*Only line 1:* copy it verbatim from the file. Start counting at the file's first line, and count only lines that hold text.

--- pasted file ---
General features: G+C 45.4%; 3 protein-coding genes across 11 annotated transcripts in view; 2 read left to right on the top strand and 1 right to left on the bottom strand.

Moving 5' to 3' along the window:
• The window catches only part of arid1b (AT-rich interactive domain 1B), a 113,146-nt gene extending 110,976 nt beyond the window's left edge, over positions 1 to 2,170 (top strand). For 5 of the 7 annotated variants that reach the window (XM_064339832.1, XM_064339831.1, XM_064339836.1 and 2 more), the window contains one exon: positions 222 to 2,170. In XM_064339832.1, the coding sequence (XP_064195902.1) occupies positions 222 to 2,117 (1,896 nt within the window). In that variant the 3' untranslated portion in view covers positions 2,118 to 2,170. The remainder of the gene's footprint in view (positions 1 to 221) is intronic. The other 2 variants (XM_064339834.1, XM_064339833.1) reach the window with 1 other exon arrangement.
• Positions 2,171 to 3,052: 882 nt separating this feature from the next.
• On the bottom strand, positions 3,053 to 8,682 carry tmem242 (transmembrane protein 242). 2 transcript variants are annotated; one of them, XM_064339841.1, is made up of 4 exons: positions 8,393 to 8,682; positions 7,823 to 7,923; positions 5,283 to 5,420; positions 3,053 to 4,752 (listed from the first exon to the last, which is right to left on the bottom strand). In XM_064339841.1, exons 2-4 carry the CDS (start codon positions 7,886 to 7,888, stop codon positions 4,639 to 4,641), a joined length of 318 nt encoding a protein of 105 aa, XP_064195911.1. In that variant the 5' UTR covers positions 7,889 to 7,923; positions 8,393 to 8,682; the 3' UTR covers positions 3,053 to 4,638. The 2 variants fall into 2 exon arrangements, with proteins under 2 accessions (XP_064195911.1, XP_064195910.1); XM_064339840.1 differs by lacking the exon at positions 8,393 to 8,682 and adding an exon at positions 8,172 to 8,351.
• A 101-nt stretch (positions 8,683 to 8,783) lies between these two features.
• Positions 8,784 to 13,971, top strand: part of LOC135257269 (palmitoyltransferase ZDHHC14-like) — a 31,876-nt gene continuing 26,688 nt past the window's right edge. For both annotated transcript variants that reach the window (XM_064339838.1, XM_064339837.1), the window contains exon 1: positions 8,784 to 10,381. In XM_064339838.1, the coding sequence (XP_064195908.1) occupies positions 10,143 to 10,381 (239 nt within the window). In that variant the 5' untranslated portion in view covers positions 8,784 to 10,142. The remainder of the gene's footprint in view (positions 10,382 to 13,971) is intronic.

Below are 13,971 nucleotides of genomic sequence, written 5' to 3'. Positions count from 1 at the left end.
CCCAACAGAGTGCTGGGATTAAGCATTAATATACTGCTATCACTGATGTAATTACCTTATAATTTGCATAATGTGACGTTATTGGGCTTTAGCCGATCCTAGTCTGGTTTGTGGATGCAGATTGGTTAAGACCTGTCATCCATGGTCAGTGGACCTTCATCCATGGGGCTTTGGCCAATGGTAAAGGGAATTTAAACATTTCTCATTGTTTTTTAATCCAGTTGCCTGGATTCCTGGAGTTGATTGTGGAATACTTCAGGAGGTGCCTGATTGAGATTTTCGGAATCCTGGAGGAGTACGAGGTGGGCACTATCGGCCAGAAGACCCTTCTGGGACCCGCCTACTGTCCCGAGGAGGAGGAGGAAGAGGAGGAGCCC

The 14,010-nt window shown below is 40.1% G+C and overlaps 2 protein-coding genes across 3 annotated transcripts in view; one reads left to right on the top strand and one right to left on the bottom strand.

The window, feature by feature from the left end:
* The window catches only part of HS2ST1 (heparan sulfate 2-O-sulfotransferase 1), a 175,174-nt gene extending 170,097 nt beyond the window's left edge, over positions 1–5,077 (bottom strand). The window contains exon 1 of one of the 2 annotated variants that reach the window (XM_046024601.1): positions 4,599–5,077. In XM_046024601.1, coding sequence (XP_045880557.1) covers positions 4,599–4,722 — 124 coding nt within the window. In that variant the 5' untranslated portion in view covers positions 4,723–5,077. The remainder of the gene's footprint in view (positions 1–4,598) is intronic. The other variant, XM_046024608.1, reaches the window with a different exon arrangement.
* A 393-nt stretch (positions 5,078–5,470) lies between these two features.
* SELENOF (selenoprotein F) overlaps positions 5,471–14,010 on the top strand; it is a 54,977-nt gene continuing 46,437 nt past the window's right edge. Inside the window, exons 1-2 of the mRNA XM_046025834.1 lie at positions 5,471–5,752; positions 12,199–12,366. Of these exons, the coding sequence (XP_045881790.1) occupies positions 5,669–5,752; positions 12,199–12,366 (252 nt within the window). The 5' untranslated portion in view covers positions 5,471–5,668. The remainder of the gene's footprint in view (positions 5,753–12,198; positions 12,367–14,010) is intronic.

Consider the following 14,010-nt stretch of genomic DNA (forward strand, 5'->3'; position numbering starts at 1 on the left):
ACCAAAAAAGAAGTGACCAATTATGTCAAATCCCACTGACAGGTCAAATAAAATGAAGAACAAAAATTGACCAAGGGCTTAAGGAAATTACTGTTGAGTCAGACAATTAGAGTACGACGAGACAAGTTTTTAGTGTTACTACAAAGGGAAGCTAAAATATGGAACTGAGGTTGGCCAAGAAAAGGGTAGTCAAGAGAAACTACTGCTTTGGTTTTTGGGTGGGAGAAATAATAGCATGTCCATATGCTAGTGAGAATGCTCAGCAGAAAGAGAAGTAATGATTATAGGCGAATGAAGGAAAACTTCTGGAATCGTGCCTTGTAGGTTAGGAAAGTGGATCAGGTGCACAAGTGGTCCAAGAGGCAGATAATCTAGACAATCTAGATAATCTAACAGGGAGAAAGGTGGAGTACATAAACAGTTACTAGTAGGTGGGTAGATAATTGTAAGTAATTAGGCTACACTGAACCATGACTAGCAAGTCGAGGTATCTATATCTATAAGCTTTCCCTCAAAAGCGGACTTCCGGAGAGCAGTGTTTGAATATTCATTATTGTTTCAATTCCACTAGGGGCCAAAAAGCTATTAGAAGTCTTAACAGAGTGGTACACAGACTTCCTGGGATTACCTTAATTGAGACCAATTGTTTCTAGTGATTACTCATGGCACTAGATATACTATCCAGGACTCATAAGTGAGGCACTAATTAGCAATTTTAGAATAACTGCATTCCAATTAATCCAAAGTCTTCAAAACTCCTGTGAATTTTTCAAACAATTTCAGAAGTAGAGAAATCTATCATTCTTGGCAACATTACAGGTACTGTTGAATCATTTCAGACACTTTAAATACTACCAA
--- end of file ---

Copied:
General features: G+C 45.4%; 3 protein-coding genes across 11 annotated transcripts in view; 2 read left to right on the top strand and 1 right to left on the bottom strand.